A cold comes on slower and less severe.  Flu symptoms are more abrupt and can include:

  • Fever
  • Body Aches
  • Cough
  • Sneezing
  • Sore Throat
  • Shortness of Breath
  • Fatigue
  • Headache
  • Nausea
  • Vomiting

Are there medications to treat the flu? Will antibiotics work?

There are antiviral medications available, such as Tamiflu, to treat the flu.  Antibiotics, however, will not work since the flu is not caused by a bacteria but rather a virus. However, if a secondary bacterial infection takes over, antibiotics may be used.

How can I prevent getting the flu?

Besides vaccination, avoid being around those who are sick, thorough hand washing, and take good care of yourself.  A balanced diet, exercise and sleep regimen can help boost your immune system.

Wishing you health this season!!

 

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Daliah Wachs is a guest contributor to GCN news, her views and opinions, medical or otherwise, are her own. Doctor Wachs is an MD,  FAAFP and a Board Certified Family Physician.  The Dr. Daliah Show , is nationally syndicated M-F from 11:00 am - 2:00 pm and Saturday from Noon-1:00 pm (all central times) at GCN.

Published in Health

The FDA has announced that samples of ranitidine, an H2 Blocker used for upset stomach, reflux and ulcers sold generically and under the brand name of Zantac, were found to have the contaminant N-nitroso dimethylamine (NDMA).  This is one of the chemicals that prompted the generic ARB blood pressure medication recalls last year.

There have been no reports of users becoming ill and no recall has been suggested at this time. In animals, NDMA is known to cause liver and lung cancer.  In humans its carcinogenic risk is unknown, however the CDC states it may cause liver function impairment and cirrhosis.

The FDA writes:

THE FDA IS NOT CALLING FOR INDIVIDUALS TO STOP TAKING RANITIDINE AT THIS TIME; HOWEVER, PATIENTS TAKING PRESCRIPTION RANITIDINE WHO WISH TO DISCONTINUE USE SHOULD TALK TO THEIR HEALTH CARE PROFESSIONAL ABOUT OTHER TREATMENT OPTIONS. PEOPLE TAKING OTC RANITIDINE COULD CONSIDER USING OTHER OTC MEDICINES APPROVED FOR THEIR CONDITION. THERE ARE MULTIPLE DRUGS ON THE MARKET THAT ARE APPROVED FOR THE SAME OR SIMILAR USES AS RANITIDINE.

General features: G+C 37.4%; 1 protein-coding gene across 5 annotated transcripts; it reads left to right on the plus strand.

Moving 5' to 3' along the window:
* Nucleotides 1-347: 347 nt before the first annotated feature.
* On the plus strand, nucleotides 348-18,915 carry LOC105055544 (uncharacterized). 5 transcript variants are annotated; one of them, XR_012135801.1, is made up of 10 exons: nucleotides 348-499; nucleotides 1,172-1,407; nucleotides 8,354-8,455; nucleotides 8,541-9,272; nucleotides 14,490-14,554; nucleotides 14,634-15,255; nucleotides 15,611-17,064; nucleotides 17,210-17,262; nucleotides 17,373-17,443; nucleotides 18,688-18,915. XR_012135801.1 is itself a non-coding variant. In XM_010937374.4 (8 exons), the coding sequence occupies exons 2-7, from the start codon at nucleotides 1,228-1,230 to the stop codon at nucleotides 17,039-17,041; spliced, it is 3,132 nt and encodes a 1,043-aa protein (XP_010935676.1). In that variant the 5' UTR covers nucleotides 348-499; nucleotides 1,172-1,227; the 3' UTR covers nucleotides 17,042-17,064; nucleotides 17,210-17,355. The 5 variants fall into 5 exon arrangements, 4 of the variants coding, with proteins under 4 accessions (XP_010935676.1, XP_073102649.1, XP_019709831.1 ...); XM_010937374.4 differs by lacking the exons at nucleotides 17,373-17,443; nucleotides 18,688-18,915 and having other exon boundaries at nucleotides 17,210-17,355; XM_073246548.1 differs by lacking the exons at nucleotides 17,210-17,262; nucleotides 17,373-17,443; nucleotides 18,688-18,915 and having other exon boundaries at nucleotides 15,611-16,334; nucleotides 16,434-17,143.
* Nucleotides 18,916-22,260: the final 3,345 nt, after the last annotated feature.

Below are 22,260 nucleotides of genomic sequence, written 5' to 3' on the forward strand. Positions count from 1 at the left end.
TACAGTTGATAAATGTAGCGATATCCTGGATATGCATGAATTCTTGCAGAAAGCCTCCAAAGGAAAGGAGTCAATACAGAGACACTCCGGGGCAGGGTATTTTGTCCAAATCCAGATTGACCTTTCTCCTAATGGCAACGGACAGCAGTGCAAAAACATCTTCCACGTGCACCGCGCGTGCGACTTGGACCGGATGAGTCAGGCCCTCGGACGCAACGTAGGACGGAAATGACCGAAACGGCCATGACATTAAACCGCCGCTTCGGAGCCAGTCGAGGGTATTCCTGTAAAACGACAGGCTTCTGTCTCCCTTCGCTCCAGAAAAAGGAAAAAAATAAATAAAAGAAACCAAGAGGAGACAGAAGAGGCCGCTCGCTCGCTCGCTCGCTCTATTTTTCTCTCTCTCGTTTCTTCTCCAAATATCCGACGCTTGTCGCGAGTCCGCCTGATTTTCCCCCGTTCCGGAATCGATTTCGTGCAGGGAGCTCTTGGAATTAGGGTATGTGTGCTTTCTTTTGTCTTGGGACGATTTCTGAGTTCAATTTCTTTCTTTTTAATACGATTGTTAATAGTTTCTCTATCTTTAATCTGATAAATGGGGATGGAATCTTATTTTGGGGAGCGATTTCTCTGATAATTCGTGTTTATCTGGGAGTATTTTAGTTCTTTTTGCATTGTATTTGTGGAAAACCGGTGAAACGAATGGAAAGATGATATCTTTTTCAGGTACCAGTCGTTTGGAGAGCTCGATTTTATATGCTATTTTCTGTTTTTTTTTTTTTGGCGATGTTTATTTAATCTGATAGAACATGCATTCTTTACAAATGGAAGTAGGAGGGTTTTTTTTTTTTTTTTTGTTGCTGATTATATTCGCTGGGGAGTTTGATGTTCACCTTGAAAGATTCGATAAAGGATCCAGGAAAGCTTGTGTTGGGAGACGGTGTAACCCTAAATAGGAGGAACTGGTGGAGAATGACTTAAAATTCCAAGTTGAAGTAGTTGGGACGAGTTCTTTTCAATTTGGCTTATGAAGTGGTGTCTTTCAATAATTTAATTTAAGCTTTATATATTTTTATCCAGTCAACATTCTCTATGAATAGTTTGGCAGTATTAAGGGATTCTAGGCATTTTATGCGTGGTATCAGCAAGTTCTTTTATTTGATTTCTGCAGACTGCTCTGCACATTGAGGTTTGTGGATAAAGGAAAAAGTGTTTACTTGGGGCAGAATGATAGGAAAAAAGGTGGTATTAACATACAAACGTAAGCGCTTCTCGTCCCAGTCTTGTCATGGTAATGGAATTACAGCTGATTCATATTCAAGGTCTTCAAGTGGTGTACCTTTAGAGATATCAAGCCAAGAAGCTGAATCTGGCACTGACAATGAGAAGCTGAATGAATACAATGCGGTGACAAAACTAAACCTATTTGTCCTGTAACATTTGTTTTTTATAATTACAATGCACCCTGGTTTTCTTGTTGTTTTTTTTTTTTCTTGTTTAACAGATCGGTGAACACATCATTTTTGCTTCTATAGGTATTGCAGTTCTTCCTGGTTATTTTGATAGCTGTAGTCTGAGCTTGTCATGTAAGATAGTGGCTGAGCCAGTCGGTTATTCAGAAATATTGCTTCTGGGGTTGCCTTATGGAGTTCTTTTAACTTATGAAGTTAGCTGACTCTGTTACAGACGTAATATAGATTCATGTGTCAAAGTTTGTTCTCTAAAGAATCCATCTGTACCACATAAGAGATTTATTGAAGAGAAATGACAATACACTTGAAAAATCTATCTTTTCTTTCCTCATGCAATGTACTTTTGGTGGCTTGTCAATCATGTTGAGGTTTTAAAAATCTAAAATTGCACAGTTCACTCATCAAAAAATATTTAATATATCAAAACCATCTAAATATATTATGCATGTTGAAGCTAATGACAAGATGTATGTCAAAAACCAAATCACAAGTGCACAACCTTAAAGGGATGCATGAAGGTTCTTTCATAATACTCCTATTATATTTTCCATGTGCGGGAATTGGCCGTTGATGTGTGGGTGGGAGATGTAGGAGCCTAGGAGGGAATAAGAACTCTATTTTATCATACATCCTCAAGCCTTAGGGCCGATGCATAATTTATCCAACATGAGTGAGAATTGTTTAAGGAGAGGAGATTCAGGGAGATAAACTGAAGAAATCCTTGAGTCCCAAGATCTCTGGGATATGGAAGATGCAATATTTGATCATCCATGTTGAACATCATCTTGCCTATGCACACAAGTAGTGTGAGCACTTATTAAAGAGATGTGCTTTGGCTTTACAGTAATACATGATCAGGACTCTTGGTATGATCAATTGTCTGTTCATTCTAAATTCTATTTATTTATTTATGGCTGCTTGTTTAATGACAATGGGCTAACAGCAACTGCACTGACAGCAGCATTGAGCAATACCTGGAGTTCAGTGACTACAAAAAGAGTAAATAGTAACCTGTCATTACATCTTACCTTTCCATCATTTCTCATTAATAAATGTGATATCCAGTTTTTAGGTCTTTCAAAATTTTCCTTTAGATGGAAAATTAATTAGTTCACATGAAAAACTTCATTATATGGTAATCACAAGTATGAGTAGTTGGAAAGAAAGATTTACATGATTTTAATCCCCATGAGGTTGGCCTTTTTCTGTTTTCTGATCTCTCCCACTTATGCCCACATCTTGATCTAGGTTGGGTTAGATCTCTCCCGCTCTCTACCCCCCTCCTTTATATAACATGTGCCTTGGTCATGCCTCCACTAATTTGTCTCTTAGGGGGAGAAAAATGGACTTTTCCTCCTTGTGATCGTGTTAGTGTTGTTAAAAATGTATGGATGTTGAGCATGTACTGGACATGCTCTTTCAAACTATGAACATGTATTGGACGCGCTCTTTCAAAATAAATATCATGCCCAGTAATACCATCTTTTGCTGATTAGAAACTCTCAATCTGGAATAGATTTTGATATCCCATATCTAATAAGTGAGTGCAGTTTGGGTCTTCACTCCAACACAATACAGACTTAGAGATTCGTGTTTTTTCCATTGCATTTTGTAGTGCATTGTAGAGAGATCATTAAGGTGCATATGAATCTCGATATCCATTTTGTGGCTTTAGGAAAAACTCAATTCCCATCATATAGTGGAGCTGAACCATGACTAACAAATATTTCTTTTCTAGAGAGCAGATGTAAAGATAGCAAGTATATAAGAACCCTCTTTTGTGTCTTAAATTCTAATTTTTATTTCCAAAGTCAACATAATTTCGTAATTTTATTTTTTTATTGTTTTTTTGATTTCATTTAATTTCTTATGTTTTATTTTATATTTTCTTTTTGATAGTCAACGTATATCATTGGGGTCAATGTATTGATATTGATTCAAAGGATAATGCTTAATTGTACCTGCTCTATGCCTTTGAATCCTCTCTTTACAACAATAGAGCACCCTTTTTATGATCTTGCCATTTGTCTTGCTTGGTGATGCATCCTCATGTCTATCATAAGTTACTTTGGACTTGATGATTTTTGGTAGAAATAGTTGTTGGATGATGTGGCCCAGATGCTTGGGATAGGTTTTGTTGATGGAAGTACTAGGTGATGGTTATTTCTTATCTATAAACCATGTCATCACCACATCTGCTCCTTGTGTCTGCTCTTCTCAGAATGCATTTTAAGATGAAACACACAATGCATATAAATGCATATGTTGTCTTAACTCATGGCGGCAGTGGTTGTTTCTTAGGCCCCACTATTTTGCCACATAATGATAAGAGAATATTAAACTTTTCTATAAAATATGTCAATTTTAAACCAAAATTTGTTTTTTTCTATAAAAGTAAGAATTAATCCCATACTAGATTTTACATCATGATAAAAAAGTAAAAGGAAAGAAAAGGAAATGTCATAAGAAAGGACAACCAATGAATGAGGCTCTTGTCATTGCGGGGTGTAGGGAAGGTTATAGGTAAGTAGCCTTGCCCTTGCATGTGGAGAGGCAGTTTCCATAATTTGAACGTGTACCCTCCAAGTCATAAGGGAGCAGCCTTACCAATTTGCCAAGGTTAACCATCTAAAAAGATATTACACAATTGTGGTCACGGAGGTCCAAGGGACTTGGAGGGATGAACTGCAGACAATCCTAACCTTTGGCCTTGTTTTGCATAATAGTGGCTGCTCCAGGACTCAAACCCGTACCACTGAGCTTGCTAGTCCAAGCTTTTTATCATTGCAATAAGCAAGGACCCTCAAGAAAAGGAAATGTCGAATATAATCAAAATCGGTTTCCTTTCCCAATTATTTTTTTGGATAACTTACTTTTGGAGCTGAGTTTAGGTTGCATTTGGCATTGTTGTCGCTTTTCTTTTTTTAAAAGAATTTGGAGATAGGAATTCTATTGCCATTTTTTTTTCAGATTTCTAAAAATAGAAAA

CONSUMERS AND HEALTH CARE PROFESSIONALS SHOULD REPORT ANY ADVERSE REACTIONS WITH RANITIDINE TO THE FDA’S MEDWATCH PROGRAM TO HELP THE AGENCY BETTER UNDERSTAND THE SCOPE OF THE PROBLEM:

The investigation is ongoing and more needs to be looked at when it comes to this manufacturing process suspected to result in these “impurities” being made.

Last year NDEA was also found in the generic  blood pressure medications that were the subject of recall, however has not yet been suggested as being present in ranitidine.

N-Nitroso-N-methyl-4-aminobutyric acid (NMBA) was the third chemical detected resulting in the latest two recalls of losartan, an angiotensin receptor blocker commonly used to treat hypertension (high blood pressure).  It is believed to have been created during the manufacturing process of the generic drug.

NMBA, according to Toronto Research Chemicals, is a known carcinogen in a wide range of animal species.

Last Fall, ScieGen Pharmaceuticals, Inc. recalled certain lots of Irbesartan, a similar angiotensin receptor blocker used in blood pressure management.

The recalls initially began last summer when FDA recalled a number of lots of valsartan due to an “impurity,” N-nitroso dimethylamine (NDMA) that is known to cause cancer in animals.  Weeks later they additionally found traces of N-nitrosodiethylamine (NDEA).

According to Reuters, earlier last summer, the MHRA, Medicines and Healthcare Products Regulatory Agency, located in the UK, said the appearance of the impurity, N-nitroso dimethylamine (NDMA), came after a change in the process for making valsartan at one facility owned by Zhejiang Huahai Pharmaceuticals, a company in Linhai, China.

With NDEA, data is limited, but due to its classification as a nitrosamine and its prevalence in tobacco smoke it is classified as a probable human carcinogen.

According to New Jersey Department of Health’s website, NDEA has been linked to liver, lung and gastrointestinal tract cancer in animals.

Losartan, valsartan and Irbesartan are medications in the class of angiotensin receptor blockers (ARBs) used for high blood pressure and congestive heart failure.

Those taking either tablet for their blood pressure are urged to not abruptly stop their medication but rather check with their medical provider and pharmacy to see if their particular prescription is involved in the recall.

I suspect more recalls will follow as processes may be similar across multiple pharmaceutical facilities and NMBA, NDMA and NDEA are byproducts that may not be individually unique to just one “brand” of medication manufacturing.

 

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Daliah Wachs is a guest contributor to GCN news, her views and opinions, medical or otherwise, are her own. Doctor Wachs is an MD,  FAAFP and a Board Certified Family Physician.  The Dr. Daliah Show , is nationally syndicated M-F from 11:00 am - 2:00 pm and Saturday from Noon-1:00 pm (all central times) at GCN.

 

Published in Health

The CDC is currently investigating close to 450 cases of vaping related illness and 5 reported deaths.  A recent study in the New England Journal of Medicine has found evidence of lipoid pneumonia in a case where a 21 year old became sick after vaping nicotine and tetrahydrocannabinol (THC) daily.